In 2007, the US Department of Defense launched the Advanced Aerospace Threat Identification Program to collect sightings of ‘anomalous aerospace threats’ – in demilitarised English, Unidentified Flying Objects. The programme had cost the Pentagon $100 million by the time they cut the funding in 2012. Last year, the New York Times and Washington Post got hold of some AATIP files, but it was disappointing to hear how conventional they sounded; UFOs haven’t changed much since the 1960s, defying physics and outrunning fighter jets.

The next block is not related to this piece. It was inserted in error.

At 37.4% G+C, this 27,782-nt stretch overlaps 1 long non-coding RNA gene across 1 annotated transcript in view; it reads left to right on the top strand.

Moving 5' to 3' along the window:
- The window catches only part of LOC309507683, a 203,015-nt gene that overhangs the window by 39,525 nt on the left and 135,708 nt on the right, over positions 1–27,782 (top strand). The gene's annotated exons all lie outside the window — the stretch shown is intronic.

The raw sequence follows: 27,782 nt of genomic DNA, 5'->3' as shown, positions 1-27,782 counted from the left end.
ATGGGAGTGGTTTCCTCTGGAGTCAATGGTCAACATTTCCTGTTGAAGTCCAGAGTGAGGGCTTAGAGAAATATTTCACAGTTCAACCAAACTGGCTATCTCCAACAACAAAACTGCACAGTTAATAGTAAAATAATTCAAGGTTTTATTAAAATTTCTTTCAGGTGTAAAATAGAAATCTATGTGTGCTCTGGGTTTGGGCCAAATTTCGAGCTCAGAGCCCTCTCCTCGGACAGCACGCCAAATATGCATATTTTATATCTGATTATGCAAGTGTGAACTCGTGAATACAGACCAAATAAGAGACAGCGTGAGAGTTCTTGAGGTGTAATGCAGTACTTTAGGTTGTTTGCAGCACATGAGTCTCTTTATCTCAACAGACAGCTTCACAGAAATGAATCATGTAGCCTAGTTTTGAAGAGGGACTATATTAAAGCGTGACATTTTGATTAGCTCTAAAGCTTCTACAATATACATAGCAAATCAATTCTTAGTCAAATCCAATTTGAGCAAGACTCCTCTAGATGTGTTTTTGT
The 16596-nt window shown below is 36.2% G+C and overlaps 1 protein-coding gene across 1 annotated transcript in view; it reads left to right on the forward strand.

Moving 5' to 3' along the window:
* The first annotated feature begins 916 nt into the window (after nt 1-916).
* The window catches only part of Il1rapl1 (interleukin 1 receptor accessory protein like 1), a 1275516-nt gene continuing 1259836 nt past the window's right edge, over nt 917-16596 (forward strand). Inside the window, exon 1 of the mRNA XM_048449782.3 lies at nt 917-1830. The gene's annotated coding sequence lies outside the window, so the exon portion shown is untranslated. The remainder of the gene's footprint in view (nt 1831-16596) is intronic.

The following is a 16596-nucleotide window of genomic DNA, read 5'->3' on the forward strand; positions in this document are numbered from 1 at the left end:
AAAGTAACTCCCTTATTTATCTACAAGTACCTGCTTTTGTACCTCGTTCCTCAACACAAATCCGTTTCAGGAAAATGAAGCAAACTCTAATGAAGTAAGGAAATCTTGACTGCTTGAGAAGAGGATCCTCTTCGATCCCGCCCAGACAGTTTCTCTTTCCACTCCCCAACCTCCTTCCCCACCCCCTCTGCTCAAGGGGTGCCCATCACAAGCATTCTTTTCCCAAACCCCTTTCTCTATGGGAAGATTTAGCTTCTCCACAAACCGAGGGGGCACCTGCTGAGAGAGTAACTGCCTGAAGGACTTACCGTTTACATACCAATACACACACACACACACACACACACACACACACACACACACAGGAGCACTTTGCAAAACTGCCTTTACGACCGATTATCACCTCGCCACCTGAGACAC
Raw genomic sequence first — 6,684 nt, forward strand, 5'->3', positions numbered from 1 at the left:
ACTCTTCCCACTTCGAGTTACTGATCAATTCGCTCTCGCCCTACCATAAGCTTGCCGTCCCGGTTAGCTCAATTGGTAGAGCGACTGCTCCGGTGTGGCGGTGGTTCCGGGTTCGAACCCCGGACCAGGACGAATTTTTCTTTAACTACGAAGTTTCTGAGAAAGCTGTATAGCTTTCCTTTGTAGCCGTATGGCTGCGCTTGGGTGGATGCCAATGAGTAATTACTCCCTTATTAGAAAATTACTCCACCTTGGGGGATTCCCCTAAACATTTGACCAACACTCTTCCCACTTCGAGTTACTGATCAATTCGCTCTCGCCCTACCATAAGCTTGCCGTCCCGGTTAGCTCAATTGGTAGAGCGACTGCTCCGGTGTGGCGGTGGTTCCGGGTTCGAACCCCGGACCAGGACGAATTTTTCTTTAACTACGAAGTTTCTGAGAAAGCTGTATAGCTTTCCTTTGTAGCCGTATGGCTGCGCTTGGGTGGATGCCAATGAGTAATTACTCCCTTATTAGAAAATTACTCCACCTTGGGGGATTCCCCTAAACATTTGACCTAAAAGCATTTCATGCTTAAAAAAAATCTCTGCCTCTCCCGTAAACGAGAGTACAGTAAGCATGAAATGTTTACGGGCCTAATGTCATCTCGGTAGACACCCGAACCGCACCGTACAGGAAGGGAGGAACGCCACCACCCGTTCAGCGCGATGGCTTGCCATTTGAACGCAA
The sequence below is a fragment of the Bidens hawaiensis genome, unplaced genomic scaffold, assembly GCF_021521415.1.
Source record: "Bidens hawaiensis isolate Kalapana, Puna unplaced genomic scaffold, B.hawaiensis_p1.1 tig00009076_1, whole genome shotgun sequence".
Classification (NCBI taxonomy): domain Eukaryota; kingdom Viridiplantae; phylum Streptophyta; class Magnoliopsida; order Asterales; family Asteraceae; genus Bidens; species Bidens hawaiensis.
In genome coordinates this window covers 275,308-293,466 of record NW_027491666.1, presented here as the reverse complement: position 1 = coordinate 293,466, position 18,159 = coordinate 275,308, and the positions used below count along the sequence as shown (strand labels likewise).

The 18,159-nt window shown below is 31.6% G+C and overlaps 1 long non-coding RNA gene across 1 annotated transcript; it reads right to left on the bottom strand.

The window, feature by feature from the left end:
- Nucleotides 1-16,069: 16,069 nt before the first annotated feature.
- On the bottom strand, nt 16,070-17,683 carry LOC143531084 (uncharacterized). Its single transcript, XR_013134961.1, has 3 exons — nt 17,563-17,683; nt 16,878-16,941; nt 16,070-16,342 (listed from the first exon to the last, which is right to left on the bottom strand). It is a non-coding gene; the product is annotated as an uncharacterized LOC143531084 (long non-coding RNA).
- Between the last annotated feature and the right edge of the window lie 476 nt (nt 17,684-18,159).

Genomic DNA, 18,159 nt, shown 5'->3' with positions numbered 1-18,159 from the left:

Britain’s south-eastern coastline is low-lying, and faces relatively shallow waters. This makes London naturally vulnerable to the surges created when high tides coincide with North Sea storms, and shove water back up the Thames. We have records of the city being flooded since the Anglo-Saxon era. In 1236 there were boats rowing through the Palace of Westminster; in 1928 the Tate Gallery was drenched in mud. After a surge in 1953 killed hundreds of people across the Thames Estuary, the government commissioned a report on what to do from the mathematician and cosmologist Hermann Bondi. The result was the Thames Barrier at Woolwich, operational since 1983.